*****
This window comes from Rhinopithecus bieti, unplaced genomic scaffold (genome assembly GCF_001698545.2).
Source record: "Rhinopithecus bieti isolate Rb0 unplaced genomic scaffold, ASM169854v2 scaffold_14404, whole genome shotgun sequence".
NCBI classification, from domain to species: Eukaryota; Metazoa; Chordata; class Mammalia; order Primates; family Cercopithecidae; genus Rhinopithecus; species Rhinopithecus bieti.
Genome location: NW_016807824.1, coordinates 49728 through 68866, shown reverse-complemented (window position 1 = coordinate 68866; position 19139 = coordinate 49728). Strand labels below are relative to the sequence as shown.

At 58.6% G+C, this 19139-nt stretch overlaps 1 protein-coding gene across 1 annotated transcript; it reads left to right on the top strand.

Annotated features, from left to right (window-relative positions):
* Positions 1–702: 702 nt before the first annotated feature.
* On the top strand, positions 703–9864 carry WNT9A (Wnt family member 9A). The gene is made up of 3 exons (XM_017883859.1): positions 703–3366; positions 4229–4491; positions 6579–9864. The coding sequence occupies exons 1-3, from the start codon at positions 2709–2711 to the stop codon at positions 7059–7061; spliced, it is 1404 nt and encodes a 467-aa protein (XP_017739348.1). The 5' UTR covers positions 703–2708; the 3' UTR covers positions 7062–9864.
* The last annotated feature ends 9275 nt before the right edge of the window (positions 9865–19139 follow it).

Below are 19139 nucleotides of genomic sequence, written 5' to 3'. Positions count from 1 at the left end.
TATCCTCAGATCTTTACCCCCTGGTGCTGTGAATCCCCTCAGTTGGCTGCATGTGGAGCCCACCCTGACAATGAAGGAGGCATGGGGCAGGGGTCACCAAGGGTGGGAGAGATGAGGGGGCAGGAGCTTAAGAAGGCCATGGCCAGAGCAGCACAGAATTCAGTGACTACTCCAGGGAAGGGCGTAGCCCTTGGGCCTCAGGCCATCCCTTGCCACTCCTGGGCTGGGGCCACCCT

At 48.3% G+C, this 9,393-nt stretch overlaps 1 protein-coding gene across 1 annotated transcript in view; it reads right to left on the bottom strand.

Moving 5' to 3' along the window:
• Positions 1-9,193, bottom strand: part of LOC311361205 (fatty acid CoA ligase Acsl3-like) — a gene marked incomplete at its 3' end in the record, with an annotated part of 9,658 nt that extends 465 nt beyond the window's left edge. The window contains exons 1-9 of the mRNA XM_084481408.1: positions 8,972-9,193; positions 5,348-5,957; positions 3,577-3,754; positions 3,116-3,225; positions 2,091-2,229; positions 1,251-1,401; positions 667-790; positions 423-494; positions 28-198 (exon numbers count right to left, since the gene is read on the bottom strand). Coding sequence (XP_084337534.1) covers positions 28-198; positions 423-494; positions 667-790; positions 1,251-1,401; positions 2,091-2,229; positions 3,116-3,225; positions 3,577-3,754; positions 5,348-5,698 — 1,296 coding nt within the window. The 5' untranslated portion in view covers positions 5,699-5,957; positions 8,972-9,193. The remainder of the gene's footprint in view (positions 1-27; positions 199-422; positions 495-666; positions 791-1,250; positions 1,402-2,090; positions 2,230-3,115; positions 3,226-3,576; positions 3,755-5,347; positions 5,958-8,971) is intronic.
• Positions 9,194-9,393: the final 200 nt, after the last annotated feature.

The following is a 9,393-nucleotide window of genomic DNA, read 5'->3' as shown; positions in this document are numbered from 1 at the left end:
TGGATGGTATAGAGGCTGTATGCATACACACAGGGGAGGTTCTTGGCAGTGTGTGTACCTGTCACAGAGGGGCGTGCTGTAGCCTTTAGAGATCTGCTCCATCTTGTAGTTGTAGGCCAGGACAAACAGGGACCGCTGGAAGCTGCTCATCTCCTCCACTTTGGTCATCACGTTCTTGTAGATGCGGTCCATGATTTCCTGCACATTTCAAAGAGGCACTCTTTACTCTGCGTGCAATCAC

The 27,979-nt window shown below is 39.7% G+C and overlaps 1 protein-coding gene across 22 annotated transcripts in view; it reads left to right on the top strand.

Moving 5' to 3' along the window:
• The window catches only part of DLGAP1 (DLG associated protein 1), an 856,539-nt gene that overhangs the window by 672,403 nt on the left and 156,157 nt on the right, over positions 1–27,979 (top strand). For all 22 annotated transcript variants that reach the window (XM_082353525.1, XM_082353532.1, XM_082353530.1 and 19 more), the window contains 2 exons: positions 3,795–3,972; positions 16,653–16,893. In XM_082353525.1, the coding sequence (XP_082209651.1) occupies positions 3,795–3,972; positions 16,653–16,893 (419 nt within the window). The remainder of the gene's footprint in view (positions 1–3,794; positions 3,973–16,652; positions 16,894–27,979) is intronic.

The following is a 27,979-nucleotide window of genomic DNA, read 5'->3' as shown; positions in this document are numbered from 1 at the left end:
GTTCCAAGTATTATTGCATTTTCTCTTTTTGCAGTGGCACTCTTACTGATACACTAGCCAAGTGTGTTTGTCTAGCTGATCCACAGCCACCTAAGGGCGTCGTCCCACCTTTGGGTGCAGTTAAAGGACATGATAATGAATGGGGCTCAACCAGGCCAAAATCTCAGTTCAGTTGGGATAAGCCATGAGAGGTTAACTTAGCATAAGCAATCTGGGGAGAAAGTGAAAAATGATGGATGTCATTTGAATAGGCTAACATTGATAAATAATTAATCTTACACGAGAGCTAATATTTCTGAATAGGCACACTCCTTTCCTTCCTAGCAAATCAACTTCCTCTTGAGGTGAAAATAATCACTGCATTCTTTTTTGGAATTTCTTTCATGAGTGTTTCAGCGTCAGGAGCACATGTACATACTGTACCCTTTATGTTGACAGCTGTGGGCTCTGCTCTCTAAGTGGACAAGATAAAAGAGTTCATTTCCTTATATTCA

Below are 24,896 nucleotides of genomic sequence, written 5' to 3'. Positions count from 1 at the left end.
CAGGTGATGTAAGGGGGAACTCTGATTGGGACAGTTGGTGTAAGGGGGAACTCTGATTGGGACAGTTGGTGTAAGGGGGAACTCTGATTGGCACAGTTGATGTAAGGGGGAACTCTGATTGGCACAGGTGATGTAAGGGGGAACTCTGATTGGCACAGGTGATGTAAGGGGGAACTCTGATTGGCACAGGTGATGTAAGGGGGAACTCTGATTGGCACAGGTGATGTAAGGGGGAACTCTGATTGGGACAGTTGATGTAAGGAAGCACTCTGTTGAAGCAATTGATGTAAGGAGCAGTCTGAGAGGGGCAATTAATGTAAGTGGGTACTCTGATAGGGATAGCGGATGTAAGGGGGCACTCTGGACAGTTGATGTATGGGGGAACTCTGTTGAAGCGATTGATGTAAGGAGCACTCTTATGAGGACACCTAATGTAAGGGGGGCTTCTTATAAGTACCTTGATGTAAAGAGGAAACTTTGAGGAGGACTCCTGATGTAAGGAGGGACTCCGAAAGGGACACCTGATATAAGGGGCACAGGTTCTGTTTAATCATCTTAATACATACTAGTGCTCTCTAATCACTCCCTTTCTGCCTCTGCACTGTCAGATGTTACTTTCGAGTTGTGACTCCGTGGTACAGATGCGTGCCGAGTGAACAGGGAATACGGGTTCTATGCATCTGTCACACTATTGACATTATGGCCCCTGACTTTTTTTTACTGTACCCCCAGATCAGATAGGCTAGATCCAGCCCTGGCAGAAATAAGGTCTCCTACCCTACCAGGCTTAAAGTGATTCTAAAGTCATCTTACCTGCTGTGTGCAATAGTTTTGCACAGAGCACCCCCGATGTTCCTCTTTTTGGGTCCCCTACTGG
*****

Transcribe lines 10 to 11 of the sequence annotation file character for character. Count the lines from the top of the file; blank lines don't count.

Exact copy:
Below are 19139 nucleotides of genomic sequence, written 5' to 3'. Positions count from 1 at the left end.
TATCCTCAGATCTTTACCCCCTGGTGCTGTGAATCCCCTCAGTTGGCTGCATGTGGAGCCCACCCTGACAATGAAGGAGGCATGGGGCAGGGGTCACCAAGGGTGGGAGAGATGAGGGGGCAGGAGCTTAAGAAGGCCATGGCCAGAGCAGCACAGAATTCAGTGACTACTCCAGGGAAGGGCGTAGCCCTTGGGCCTCAGGCCATCCCTTGCCACTCCTGGGCTGGGGCCACCCT